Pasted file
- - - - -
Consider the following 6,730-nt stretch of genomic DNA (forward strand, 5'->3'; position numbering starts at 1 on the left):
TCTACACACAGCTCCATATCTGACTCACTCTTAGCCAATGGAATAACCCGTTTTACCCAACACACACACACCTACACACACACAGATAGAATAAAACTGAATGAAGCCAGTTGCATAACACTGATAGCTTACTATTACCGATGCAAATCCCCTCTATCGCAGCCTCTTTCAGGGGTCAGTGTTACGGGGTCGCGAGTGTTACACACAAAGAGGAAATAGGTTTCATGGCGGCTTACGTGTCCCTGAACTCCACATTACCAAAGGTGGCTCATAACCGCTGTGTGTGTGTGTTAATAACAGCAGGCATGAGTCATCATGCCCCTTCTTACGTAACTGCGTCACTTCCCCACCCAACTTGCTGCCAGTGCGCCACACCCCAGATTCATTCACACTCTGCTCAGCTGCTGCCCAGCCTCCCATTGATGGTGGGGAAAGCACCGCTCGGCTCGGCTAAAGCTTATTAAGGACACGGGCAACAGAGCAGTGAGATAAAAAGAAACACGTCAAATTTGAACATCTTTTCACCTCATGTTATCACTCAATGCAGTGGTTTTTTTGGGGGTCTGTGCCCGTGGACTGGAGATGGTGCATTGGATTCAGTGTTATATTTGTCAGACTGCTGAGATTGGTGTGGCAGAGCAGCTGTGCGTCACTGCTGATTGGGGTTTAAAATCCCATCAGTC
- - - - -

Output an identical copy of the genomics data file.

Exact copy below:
Consider the following 6,730-nt stretch of genomic DNA (forward strand, 5'->3'; position numbering starts at 1 on the left):
TCTACACACAGCTCCATATCTGACTCACTCTTAGCCAATGGAATAACCCGTTTTACCCAACACACACACACCTACACACACACAGATAGAATAAAACTGAATGAAGCCAGTTGCATAACACTGATAGCTTACTATTACCGATGCAAATCCCCTCTATCGCAGCCTCTTTCAGGGGTCAGTGTTACGGGGTCGCGAGTGTTACACACAAAGAGGAAATAGGTTTCATGGCGGCTTACGTGTCCCTGAACTCCACATTACCAAAGGTGGCTCATAACCGCTGTGTGTGTGTGTTAATAACAGCAGGCATGAGTCATCATGCCCCTTCTTACGTAACTGCGTCACTTCCCCACCCAACTTGCTGCCAGTGCGCCACACCCCAGATTCATTCACACTCTGCTCAGCTGCTGCCCAGCCTCCCATTGATGGTGGGGAAAGCACCGCTCGGCTCGGCTAAAGCTTATTAAGGACACGGGCAACAGAGCAGTGAGATAAAAAGAAACACGTCAAATTTGAACATCTTTTCACCTCATGTTATCACTCAATGCAGTGGTTTTTTTGGGGGTCTGTGCCCGTGGACTGGAGATGGTGCATTGGATTCAGTGTTATATTTGTCAGACTGCTGAGATTGGTGTGGCAGAGCAGCTGTGCGTCACTGCTGATTGGGGTTTAAAATCCCATCAGTC